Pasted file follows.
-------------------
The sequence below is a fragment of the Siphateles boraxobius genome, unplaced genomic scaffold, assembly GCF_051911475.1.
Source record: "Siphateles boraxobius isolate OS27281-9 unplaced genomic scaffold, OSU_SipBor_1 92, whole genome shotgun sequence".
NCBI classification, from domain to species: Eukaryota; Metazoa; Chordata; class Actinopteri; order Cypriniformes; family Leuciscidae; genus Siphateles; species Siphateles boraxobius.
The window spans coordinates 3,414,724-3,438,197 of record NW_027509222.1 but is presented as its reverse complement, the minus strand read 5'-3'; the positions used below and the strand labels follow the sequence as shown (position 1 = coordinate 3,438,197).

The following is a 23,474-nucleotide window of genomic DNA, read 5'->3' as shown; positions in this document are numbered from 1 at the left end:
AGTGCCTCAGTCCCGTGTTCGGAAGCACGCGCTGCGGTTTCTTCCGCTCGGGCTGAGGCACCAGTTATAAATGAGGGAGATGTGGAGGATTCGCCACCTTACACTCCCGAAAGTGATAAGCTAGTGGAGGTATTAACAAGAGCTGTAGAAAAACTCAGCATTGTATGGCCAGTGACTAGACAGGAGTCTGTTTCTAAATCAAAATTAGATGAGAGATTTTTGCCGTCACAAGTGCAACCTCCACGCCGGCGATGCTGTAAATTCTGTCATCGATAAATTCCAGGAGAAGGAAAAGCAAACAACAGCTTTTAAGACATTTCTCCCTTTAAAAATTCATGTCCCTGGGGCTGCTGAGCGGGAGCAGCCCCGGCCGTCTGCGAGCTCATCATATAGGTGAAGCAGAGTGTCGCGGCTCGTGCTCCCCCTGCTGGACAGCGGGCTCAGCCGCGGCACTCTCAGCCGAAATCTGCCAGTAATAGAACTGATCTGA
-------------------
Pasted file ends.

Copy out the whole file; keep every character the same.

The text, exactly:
The sequence below is a fragment of the Siphateles boraxobius genome, unplaced genomic scaffold, assembly GCF_051911475.1.
Source record: "Siphateles boraxobius isolate OS27281-9 unplaced genomic scaffold, OSU_SipBor_1 92, whole genome shotgun sequence".
NCBI classification, from domain to species: Eukaryota; Metazoa; Chordata; class Actinopteri; order Cypriniformes; family Leuciscidae; genus Siphateles; species Siphateles boraxobius.
The window spans coordinates 3,414,724-3,438,197 of record NW_027509222.1 but is presented as its reverse complement, the minus strand read 5'-3'; the positions used below and the strand labels follow the sequence as shown (position 1 = coordinate 3,438,197).

The following is a 23,474-nucleotide window of genomic DNA, read 5'->3' as shown; positions in this document are numbered from 1 at the left end:
AGTGCCTCAGTCCCGTGTTCGGAAGCACGCGCTGCGGTTTCTTCCGCTCGGGCTGAGGCACCAGTTATAAATGAGGGAGATGTGGAGGATTCGCCACCTTACACTCCCGAAAGTGATAAGCTAGTGGAGGTATTAACAAGAGCTGTAGAAAAACTCAGCATTGTATGGCCAGTGACTAGACAGGAGTCTGTTTCTAAATCAAAATTAGATGAGAGATTTTTGCCGTCACAAGTGCAACCTCCACGCCGGCGATGCTGTAAATTCTGTCATCGATAAATTCCAGGAGAAGGAAAAGCAAACAACAGCTTTTAAGACATTTCTCCCTTTAAAAATTCATGTCCCTGGGGCTGCTGAGCGGGAGCAGCCCCGGCCGTCTGCGAGCTCATCATATAGGTGAAGCAGAGTGTCGCGGCTCGTGCTCCCCCTGCTGGACAGCGGGCTCAGCCGCGGCACTCTCAGCCGAAATCTGCCAGTAATAGAACTGATCTGA